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Iowans During WWI

Lesson Plan Item

General Information
Grade 11th Grade Class U.S. History Length of Lesson 50 minutes
Lesson Title Iowans During WWI
Unit Title WWI on the Homefront
Unit Compelling Question How did Americans respond to the U.S. choice to get involved in WWI?
Historical Context:

2018.040.008  George Heinemann, the president of the Amana Colonies, filled out this affidavit during World War I. The Amana Colonies was a religious and pacifist community that wished to avoid becoming involved in the conflict. This affidavit was one of many legal documents that the Amana Colonies submitted to the government in order to support its pacifist views and desire to stay out of the war.

The members of Amana believed strongly in pacifist views.  They stayed out of European affairs before immigrating to the United States and continued after settling in New York and Iowa. Amana was excused from fighting during the Spanish American and Civil War by paying commutation fees to support Iowan soldiers in their place.

The pacifist belief was met with disagreement by Iowa County residents as Amana men were sent home from Marengo in July of 1917 after being orginally chosen for the draft in WWI. In January of 1918, the classification status of Amana residents was changed from 1 to 4, mean that they were deferred from fighting. Their place would be taken by other Iowa County men. Believing this was an act of disloyalty, angry Marengo residents marched to South Amana in protest, however the mob was stopped one mile outside of South Amana.

After WWI, the exemption of Amana residents from being drafted was rescinded. Despite their pacifist beliefs, the colonies supported the troops by  donating to the Red Cross, using Liberty Bonds and War Savings Stamps. The Amana Woolen Mill also produced 35,000 blankets for troops. In total, Amana gave approximately $2,000 per resident to the war effort.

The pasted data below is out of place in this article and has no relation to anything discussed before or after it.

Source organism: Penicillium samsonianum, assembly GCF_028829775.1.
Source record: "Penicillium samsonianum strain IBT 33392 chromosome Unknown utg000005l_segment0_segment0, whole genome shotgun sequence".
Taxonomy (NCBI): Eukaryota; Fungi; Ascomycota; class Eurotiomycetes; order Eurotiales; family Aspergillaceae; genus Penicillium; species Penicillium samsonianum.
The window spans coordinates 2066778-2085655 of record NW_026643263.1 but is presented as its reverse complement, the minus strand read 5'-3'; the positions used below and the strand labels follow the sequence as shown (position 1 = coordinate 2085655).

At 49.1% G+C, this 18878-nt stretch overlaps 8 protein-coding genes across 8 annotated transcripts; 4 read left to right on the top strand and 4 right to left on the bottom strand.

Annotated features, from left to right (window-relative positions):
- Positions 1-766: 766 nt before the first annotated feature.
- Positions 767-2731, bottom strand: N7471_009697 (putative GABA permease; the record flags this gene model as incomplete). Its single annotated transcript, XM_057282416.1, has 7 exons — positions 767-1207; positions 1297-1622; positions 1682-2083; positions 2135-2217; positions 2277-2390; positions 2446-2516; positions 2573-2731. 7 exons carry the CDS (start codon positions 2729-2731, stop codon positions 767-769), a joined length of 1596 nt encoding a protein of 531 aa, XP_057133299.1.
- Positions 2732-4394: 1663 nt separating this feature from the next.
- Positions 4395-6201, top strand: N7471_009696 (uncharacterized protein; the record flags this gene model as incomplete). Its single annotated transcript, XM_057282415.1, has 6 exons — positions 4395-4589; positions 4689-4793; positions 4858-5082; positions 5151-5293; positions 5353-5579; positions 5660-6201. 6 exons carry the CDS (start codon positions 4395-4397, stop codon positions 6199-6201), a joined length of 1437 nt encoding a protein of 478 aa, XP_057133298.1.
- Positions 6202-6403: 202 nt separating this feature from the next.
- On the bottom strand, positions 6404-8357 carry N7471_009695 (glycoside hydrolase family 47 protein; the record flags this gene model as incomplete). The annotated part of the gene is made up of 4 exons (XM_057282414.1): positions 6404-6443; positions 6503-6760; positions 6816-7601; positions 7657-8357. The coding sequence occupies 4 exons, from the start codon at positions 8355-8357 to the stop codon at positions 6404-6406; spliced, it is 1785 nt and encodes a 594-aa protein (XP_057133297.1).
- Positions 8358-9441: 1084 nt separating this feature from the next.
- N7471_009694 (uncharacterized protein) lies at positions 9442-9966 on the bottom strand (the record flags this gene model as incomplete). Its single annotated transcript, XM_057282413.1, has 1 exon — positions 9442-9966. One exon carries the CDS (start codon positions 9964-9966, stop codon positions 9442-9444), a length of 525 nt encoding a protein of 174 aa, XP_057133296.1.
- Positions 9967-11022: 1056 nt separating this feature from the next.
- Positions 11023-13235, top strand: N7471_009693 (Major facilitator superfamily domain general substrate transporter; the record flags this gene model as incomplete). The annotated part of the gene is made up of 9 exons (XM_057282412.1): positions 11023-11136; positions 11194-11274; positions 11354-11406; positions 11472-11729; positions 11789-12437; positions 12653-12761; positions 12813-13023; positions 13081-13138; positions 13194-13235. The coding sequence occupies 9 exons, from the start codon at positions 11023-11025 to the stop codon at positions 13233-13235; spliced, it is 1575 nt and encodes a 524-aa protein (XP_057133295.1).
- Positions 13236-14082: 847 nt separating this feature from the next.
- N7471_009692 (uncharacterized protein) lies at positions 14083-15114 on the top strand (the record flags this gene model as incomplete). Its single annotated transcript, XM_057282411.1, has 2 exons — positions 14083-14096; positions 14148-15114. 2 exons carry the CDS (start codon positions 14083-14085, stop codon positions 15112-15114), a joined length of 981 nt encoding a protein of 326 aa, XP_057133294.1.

~ Matthew Miller, Teaching Iowa History Team
Lesson Supporting Question How many Iowans within the Amana colonies responded to the U.S. choice to get involved in WWI?
Lesson Overview

Students will be looking at people from the Amana colonies and how they responded to the U.S. choice to get involved in  WWI.

Primary Sources Used
Resources Needed

Laptops

Pencil

Notebook

https://iowamuseums.pastperfectonline.com/webobject/AD0227CB-6629-4535-B...

Question sheet 


File worksheet_for_iowa_history_lesson_plan.docx
Standard
Lesson Target
  • Students will analyze primary sources.
  • Students will be able to discuss the primary source they analyzed and create an opinion on the subject matter the source covers.
Lesson Themes Communal Groups, World War I
Lesson Procedure
Step Procedure Time Differentiation plan / Additional Information
1 I will break students into groups of 4 and each group will be given the link to the Affidavit sent to the United States Government by the President of the Amana Colonies.    
2

Once they are broken into groups they will read the affidavit and discuss their thoughts on the affidavit and on pacifism in general. They will need one recorder to write down their ideas to share with the class. I will give them a list of questions to think about within their groups although they are not limited to these questions. The questions are:

-What is pacifism?

-What is the significance of this document?

-How do you think other Iowans would have responded to those in the Amana Colonies being exempt?

   
3 I will go around and call on each group to share what ideas their groups had with the class and what kind of questions they asked themselves and answered. I will facilitate discussion as I want the groups to be discussing with each other what they think about this source.    
4 Once we are done discussing what each group thought about the article, I will share a worksheet with my students on google classroom asking open ended questions about the source we went over. This is an exit ticket assignment, meaning they have to have it finished before they can leave the classroom.    
Assessment
Formative Assessment
(How will you use the formative assessments to monitor and inform instruction?)
  • My formative assessment will be through the think-pair-share discussion that occurs following their discussion within their groups. I will be assessing to see how well students analyzed the source and how well they are understanding and discussing the material.
Summative Assessment
(How does the lesson connect to planned summative assessment(s)?)
  • Exit ticket worksheet with open ended questions. I will be looking to see if students read the document and were able to form an opinion on the content discussed. What we discussed in our think-pair-share will be very helpful to them in the summative assessment.
Author Information
Author Alexander Johnson Reviewer Chad Christopher, History Education, University of Northern Iowa Created 06/13/2019 Last Edited 08/22/2019
Lesson Plan Development Notes: Teaching Methods, University of Northern Iowa, Spring 2019

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